cv::Mat host2;
device2.copyTo(host2);


The code above is a simplified version taken from a comprehensive test environment that allows for inspection of execution time relationships with respect to experiment variables (e.g., buffer size, number of arithmetic operations, etc.). Note, the code above exhibits the problem that will be described. The code was instrumented with timing functions from the Windows API (i.e., QueryPerformanceFrequency, QueryPerformanceCounter) to extract execution timing. Each step in the procedure is analyzed:

1. Allocate host buffer
2. Copy host buffer to device
3. Execute arithmetic operations
4. Copy device buffer to host

Allocate host buffer

First, the host buffer is allocated, the plot below illustrates the amount of time it takes to allocate an integer and float32 buffer as a function of size. The result seems reasonable.

Copy host buffer to device

Note: in the following steps, only the float32 result will be shown, as this is consistent with the integer result.

The host buffer is copied to the device using the cv::Mat::copyTo method, the result seems reasonable.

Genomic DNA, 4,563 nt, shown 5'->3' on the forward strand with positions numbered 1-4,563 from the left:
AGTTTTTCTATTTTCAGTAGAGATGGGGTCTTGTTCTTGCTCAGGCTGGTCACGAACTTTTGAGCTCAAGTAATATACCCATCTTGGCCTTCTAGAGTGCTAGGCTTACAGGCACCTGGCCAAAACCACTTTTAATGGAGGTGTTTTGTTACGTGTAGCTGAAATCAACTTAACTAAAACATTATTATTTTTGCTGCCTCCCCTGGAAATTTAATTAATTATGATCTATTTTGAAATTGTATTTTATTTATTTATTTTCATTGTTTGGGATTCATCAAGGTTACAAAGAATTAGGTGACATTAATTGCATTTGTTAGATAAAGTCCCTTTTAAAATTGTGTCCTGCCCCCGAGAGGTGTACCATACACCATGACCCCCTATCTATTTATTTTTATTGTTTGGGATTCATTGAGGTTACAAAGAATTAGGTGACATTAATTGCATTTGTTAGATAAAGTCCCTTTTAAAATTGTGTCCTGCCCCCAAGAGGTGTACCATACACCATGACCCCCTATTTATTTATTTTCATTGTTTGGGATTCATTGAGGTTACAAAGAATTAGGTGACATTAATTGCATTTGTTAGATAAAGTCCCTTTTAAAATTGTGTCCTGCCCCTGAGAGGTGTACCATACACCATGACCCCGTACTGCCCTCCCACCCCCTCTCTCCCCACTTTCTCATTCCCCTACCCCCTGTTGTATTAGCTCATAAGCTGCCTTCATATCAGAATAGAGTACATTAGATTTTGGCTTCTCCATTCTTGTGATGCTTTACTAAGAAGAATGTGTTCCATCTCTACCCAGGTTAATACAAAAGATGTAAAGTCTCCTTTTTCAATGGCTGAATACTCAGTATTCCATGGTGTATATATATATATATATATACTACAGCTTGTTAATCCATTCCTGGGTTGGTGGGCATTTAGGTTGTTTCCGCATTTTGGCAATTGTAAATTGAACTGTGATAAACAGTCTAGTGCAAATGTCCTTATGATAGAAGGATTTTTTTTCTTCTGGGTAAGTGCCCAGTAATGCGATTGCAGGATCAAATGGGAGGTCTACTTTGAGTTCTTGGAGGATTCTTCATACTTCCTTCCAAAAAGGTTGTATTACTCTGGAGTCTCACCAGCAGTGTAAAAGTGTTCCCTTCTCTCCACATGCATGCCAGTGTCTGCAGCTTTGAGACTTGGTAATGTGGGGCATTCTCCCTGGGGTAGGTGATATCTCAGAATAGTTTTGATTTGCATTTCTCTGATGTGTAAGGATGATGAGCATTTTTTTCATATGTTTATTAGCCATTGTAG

Execute arithmetic operations

Next, the arithmetic operations are invoked. This result is a bit surprising, as the expectation is that the slope of the device (GPU) line should be less than the host (CPU). The GPU line might have a larger bias- i.e., the host might appear faster initially given less operations, but the GPU should ultimately be faster given more operations.

Note: the plot illustrates timing for a 500MB buffer (11448x11448).

Copy device buffer to host

This leads to the motivation for posting this issue to the group. The buffer transfer time to the host appears to be dependent on the number of operations performed!

If anyone can offer some insight into this issue, it would be greatly appreciated! Thanks for your time!